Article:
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Dielectric function and other optical properties with a band code

This tutorial shows how to calculate optical and related properties for Si using either the DFT code lmf or the ASA version, lm. It has the ability to compute Im ε(q=0) in the random phase, or independent particle approximation, and also neglecting local fields. This makes execution very efficient. The GW code has much more flexibility, but it is more costly and it not covered in this tutorial. There is a related tutorial, looking at Fe. It covers similar ground also using the band code lmf, instead of the full GW machinery. It shows some extra features and uses a QSGW potential instead of a DFT one.


Preliminaries

It assumes you have completed an introductory tutorial for Si, either the full potential tutorial or steps 1 and 2 in the ASA tutorial. Your working directory should an operational input file ctrl.si, and other files generated to make the self-consistent density.

It also assumes the Questaal executables are installed somewhere in your path. This tutorial uses the ghostview utility gs view postscript files; you can substitute your favorite one.


Tutorial

Introduction

The full-potential (FP) and the Atomic Spheres Approximation (ASA) implementations of the code are executed through lmf and lm respectively, and have the capacity to perform a number of equilibrium and non-equilibrium optical and electronic calculations. This tutorial will only focus on the equilibrium calculation for optical properties and the joint density of states (JDOS); non-equilibrium modes are covered in this tutorial.

Setup for OPTICS

lmf and lm can calculate the imaginary part of the dielectric function, and some other properties. To run the optics branch, either code needs an OPTICS category and a MODE token. To see the available options, do:

lmf --input | grep -A 15 OPTICS_MODE

You should see the following:

 OPTICS_MODE            opt    i4       1,  1     default = 0
   0: do nothing;
   1: generate linear eps_2
   2: generate linear eps_2, spin 2
      Add 20 for Second Harmonic Generation
   8: eps_2 for nonequilibrium absorption.  KT, IMREF are required inputs.
   9: eps_2 for photoluminescence.  KT, IMREF are required inputs.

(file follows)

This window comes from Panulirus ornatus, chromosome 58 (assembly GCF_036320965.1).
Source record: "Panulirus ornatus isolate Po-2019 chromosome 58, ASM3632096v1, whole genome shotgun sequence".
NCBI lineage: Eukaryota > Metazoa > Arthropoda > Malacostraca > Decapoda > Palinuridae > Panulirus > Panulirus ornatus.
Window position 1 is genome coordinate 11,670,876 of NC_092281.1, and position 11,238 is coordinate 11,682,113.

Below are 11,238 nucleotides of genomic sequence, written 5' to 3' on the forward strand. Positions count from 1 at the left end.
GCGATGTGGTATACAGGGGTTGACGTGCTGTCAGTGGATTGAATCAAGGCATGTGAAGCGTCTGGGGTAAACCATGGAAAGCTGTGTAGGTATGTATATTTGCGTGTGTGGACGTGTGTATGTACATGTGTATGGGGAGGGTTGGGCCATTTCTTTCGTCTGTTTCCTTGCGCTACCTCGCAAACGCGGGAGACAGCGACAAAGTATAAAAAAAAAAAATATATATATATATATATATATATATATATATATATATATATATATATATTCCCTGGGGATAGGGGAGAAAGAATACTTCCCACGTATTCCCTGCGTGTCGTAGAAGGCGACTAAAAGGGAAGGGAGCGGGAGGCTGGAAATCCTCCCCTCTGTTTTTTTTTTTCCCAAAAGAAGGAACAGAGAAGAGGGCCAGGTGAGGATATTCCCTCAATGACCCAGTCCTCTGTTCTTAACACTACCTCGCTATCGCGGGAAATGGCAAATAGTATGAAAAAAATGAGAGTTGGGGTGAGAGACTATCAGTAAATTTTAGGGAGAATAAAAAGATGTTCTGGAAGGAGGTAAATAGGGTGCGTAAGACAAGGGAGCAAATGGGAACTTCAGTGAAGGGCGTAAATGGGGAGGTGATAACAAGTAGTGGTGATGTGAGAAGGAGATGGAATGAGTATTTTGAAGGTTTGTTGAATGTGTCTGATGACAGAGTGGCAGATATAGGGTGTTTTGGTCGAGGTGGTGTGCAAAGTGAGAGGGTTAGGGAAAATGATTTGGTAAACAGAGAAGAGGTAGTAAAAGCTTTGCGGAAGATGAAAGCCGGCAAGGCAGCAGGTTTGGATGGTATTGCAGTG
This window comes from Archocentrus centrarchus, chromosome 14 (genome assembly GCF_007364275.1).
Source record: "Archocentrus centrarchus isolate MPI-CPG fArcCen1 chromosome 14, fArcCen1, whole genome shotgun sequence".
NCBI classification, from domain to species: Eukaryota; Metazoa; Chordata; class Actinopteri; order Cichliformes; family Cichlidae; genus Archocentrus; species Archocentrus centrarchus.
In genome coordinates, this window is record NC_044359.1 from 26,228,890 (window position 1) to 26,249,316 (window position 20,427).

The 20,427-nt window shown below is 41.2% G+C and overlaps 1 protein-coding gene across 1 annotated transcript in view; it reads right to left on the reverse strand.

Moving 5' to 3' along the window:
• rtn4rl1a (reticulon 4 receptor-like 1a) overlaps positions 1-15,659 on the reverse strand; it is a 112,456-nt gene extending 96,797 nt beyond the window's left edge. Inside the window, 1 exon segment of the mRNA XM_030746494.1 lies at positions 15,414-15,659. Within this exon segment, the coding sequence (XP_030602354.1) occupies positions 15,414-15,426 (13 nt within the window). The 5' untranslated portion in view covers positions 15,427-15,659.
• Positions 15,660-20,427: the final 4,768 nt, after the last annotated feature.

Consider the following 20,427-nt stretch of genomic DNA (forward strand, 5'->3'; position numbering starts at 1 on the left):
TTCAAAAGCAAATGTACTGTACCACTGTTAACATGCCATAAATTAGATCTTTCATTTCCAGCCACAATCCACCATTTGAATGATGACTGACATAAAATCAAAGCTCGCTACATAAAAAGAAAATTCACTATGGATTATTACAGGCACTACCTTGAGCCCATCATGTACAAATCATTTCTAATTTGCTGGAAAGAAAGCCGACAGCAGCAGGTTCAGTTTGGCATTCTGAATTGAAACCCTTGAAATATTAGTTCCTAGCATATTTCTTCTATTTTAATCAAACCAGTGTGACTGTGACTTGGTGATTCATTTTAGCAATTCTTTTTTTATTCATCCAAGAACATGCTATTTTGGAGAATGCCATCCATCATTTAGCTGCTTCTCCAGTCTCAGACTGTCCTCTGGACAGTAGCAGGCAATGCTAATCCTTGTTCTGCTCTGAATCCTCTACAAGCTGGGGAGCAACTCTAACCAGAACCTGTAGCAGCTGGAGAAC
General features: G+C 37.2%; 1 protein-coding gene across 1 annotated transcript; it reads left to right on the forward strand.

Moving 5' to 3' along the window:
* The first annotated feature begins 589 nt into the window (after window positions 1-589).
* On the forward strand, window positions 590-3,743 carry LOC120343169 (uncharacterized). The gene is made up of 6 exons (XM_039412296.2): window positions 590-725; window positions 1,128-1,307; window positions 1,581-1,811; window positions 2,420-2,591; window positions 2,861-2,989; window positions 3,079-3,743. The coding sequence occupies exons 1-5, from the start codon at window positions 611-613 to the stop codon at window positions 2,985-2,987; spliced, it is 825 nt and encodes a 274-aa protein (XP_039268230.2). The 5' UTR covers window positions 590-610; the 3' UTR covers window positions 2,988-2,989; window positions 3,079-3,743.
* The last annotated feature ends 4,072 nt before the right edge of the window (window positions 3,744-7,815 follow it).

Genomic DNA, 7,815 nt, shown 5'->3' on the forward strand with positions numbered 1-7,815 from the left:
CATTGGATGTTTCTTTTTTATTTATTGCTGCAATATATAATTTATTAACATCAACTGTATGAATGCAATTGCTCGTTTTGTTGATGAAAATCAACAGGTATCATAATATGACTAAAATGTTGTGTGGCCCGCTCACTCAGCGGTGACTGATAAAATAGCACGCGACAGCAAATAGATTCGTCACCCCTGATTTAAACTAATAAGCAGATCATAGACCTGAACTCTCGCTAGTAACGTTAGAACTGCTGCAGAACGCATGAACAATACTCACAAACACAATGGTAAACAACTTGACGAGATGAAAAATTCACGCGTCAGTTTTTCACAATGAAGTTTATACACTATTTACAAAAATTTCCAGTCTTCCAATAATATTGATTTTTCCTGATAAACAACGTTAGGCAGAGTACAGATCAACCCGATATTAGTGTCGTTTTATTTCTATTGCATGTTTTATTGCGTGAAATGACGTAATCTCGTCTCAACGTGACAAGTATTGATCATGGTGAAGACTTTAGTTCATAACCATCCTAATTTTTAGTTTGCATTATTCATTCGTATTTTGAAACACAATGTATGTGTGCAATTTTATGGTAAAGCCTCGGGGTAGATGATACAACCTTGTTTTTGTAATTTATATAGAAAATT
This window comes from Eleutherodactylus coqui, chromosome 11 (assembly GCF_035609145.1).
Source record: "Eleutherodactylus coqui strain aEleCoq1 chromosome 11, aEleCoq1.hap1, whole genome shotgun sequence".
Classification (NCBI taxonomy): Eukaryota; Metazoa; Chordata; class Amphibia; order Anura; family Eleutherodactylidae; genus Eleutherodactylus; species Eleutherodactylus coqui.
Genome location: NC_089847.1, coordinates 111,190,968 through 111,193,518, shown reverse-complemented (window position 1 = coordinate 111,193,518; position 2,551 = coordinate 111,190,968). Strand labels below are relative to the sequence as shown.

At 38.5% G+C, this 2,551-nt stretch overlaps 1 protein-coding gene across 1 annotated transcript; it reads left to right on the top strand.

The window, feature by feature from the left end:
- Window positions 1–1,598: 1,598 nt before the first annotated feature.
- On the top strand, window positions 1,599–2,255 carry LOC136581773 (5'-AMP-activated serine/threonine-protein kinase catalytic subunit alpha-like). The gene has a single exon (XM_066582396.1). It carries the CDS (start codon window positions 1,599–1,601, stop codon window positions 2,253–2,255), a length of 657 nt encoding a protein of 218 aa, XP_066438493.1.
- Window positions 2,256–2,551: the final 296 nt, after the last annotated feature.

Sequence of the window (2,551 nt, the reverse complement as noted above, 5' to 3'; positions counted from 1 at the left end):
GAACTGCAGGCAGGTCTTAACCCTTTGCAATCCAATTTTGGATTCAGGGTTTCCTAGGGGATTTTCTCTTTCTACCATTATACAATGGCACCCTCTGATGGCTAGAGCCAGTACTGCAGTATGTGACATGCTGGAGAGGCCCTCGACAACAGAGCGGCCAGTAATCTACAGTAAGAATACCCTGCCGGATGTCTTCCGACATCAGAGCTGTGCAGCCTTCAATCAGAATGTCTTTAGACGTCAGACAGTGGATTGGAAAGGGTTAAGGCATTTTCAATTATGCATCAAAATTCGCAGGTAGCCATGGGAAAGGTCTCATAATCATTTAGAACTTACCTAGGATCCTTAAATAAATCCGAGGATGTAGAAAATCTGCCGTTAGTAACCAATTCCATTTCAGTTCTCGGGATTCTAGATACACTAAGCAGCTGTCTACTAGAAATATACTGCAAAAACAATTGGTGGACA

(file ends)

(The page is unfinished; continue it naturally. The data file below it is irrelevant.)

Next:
-1: generate joint DOS
  -2: generate joint DOS, spin 2 (LTET=3)
  -3: generate up-down joint DOS (LTET=3)
  -4: generate down-up joint DOS (LTET=3)
  -5: generate spin-up single DOS (LTET=3)
  -6: generate spin-dn single DOS (LTET=3)
  -8: Joint DOS for nonequilibrium absorption.  KT, IMREF are required inputs.
  -9: Joint DOS for photoluminescence.  KT, IMREF are required inputs.

So that we can reuse the input file in different contexts, create a reference file which will be left untouched. In the ASA context, the extra tag EFMAX is necessary so lm doesn’t take a shortcut and calculate only some of the unoccupied states. Do the following:

cat ctrl.si | sed 's/\(BZ .*\)/\1 EFMAX=99/' > ctrl.bk

In the FP context, ctrl.si as given will assign BZ_NKABC to 4. We will want to vary this number and to do this use the stream editor sed to make the change

echo '% const nk=4' > ctrl.bk
sed 's/nkabc= *4/nkabc={nk}/' ctrl.si >> ctrl.bk

Whether ASA or FP, make sure you have followed the steps to make the density self-consistent.

Dielectric function

The imaginary part of the dielectric function, Im ε, is computed with OPTICS_MODE=1. Create the input file as follows:

echo  OPTICS  MODE=1 NPTS=1001 WINDOW=0 1 LTET=3 > ctrl.si
cat ctrl.bk >> ctrl.si

When either lmf or lm is executed, it will generate Im ε. Both setups used a fine enough k mesh for charge self-consistency, but for optics a much finer mesh is needed to get a clean figure. Run lm or lmf with extra k points:

lm si --quit=band -vnk=16   or  lmf si --quit=band -vnk=16

This creates and stores the longitudinal parts of Im ε in file opt.si. (The longitudinal elements of ε are εxx, εyy, εzz i.e. the diagonal part of the tensor εij). Si has cubic symmetry, so all three columns should be the same.